If you’re wondering if buying an electric car is worth the price tag, here are two articles that can help you compare costs. This article discusses some factors that affect the cost of maintaining an EV (electric vehicle): http://www.plugincars.com/eight-factors-determining-total-cost-ownership-electric-car-127528.html
Jeffrey Chu wrote an article comparing the maintenance, fuel and insurance costs of EV vs Hybrids vs Gas cars: https://www.nerdwallet.com/blog/loans/electric-hybrid-gas-how-they-compare-costs-2015/
There are several technologies that help convert the energy of the ocean into electric power, one of them is WEC or Wave Energy Conversion. “Ocean wave energy can be captured directly from surface waves. Blowing wind and pressure fluctuations below the surface are the main reasons for causing waves. But consistency of waves differs from one area of ocean to another.
Some regions of oceans receive waves with enough uniformity and force” that the energy can be harnessed. Scientists are currently using the wave power of oceans to harness clean, green energy.
Read more at: http://www.theoceanenergy.com/news/2-new-innovative-ocean-wave-energy-devices.html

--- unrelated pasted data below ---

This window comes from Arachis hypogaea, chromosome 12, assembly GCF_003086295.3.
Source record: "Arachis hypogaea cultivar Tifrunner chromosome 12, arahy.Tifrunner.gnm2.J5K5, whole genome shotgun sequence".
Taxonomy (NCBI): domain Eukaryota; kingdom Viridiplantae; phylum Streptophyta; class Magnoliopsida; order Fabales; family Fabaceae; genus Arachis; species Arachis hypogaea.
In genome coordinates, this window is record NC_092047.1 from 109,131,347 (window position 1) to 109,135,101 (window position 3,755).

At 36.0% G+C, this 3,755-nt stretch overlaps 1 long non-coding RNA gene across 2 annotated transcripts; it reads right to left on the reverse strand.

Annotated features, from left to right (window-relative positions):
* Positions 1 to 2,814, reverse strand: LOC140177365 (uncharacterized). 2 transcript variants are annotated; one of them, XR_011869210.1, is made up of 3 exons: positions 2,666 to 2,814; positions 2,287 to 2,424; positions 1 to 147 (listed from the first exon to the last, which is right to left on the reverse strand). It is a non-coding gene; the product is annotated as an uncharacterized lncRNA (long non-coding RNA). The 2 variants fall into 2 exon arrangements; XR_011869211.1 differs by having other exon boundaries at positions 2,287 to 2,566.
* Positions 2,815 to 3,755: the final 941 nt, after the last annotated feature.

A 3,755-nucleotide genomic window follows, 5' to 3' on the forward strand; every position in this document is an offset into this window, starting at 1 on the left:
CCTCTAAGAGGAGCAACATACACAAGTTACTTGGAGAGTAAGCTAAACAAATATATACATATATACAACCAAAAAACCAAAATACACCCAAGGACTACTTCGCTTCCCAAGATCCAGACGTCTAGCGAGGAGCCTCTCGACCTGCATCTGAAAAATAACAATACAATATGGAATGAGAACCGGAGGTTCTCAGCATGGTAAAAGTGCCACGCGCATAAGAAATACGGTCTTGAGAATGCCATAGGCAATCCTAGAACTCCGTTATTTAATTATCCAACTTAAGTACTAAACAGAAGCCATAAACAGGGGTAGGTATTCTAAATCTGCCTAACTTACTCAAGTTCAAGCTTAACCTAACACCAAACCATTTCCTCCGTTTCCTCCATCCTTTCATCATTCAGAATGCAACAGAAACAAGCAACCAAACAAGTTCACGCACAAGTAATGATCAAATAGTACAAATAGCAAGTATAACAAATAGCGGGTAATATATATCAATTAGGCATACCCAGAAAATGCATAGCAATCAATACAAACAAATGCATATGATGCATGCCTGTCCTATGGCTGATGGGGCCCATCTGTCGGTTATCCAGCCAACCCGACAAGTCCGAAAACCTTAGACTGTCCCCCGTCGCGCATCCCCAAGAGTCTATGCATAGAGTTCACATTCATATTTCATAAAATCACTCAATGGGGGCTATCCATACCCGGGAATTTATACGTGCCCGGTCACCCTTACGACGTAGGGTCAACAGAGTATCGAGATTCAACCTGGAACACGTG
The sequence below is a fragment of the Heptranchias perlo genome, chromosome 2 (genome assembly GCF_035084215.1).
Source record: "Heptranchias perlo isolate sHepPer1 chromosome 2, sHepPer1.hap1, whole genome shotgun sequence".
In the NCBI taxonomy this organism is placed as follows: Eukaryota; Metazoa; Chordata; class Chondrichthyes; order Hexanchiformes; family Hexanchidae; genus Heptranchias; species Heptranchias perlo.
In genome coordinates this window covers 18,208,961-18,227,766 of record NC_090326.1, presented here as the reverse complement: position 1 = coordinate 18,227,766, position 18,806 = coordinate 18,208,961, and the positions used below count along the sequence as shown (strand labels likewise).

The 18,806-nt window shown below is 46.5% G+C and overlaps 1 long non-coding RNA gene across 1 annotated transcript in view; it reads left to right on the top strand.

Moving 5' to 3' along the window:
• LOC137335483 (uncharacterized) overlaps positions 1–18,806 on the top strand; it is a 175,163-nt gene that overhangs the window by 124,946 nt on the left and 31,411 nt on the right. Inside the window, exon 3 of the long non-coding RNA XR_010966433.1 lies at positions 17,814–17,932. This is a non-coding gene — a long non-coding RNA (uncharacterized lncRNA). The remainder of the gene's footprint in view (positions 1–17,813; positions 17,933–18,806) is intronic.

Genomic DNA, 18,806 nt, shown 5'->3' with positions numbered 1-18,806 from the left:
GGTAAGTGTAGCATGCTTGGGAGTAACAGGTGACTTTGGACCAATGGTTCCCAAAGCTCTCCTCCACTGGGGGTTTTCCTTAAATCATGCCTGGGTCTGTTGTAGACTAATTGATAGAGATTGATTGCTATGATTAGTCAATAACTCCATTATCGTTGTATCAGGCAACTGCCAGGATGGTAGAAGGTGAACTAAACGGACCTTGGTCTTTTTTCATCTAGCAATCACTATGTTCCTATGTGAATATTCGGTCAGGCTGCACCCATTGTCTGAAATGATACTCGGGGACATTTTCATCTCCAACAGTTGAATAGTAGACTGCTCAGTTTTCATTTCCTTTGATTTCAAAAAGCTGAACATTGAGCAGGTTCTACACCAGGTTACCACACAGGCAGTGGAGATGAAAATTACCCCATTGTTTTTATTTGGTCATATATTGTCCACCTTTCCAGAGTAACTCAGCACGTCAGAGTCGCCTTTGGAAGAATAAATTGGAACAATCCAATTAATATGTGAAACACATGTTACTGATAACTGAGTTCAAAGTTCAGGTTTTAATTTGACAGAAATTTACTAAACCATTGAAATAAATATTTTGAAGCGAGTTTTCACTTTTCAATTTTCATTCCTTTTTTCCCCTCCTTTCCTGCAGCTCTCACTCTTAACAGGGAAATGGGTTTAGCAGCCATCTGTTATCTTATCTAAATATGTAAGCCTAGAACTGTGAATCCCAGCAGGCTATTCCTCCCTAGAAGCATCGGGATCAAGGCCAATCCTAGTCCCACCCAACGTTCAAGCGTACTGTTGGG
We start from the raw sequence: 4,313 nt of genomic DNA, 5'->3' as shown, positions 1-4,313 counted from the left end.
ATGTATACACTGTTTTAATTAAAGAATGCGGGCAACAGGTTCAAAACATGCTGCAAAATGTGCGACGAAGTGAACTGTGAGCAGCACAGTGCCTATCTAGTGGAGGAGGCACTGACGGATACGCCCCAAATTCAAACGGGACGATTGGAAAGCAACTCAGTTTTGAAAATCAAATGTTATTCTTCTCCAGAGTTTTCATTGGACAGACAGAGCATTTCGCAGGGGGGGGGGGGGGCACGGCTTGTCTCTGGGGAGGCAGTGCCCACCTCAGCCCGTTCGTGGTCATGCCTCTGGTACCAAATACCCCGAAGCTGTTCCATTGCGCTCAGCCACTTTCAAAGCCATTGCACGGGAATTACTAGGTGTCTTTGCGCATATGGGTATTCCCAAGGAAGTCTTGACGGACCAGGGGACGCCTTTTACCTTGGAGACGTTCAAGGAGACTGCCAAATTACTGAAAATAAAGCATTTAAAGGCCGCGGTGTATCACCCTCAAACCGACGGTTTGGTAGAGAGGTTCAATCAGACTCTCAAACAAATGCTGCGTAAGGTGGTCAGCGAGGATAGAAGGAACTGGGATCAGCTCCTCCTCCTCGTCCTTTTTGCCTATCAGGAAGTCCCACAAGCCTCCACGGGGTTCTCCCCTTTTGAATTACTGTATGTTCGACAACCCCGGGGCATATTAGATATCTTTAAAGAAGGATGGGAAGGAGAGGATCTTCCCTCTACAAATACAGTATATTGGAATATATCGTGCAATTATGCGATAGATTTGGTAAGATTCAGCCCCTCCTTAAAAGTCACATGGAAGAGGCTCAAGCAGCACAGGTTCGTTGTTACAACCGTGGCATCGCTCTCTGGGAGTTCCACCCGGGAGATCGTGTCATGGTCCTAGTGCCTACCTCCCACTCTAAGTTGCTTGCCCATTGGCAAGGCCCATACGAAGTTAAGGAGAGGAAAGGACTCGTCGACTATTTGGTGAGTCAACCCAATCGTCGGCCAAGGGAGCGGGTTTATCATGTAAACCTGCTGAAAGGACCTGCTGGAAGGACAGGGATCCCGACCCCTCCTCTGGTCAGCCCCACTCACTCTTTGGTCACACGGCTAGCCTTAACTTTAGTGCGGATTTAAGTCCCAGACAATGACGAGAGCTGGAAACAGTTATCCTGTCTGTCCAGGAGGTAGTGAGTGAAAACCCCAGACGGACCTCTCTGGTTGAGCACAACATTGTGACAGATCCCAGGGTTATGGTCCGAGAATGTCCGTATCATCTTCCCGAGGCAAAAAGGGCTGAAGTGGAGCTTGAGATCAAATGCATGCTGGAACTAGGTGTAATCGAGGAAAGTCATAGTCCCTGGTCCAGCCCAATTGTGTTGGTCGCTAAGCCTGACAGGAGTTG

According to an article in Renewable Energy World, on May 26, 2017 the UK hit a new record, producing 8.75 GW of solar power, breaking a previous record of 8.49 GW, overtaking nuclear power in the country.
“The CEO of the UK Solar Trade Association (STA), Paul Barwell, said in a statement that the organization was “delighted that at around midday today 8.75 GW was generated by solar, supplying nearly 25 percent of the UK’s total demand. This is the first time that solar has generated more than nuclear, second only to gas. This is a colossal achievement in just 5 years, and sends a very positive message to the UK that solar has a strong place in the decarbonisation of the UK energy sector.”
I found an interesting article on “The Pros and Cons of Biofuel” and thought you might like to read it.
“There are many environmental benefits to replacing oil with plant-based biofuels like ethanol and biodiesel. For one, since such fuels are derived from agricultural crops, they are inherently renewable—and our own farmers typically produce them domestically, reducing our dependence on unstable foreign sources of oil.
Additionally, ethanol and biodiesel emit less particulate pollution than traditional petroleum-based gasoline and diesel fuels. They also do not have much of a net contribution of greenhouse gases to the global climate change problem, since they only emit back to the environment the carbon dioxide that their source plants absorbed out of the atmosphere in the first place.” Source: https://www.thoughtco.com/the-pros-and-cons-of-biofuels-1203797?utm_term=biofuels+journal&utm_content=p1-main-1-title&utm_medium=sem&utm_source=msn_s&utm_campaign=adid-f612939a-48bb-43e7-a324-12ce60486b63-0-ab_msb_ocode-35517&ad=semD&an=msn_s&am=broad&q=biofuels+journal&o=35517&qsrc=999&l=sem&askid=f612939a-48bb-43e7-a324-12ce60486b63-0-ab_msb
Block Island Wind Farm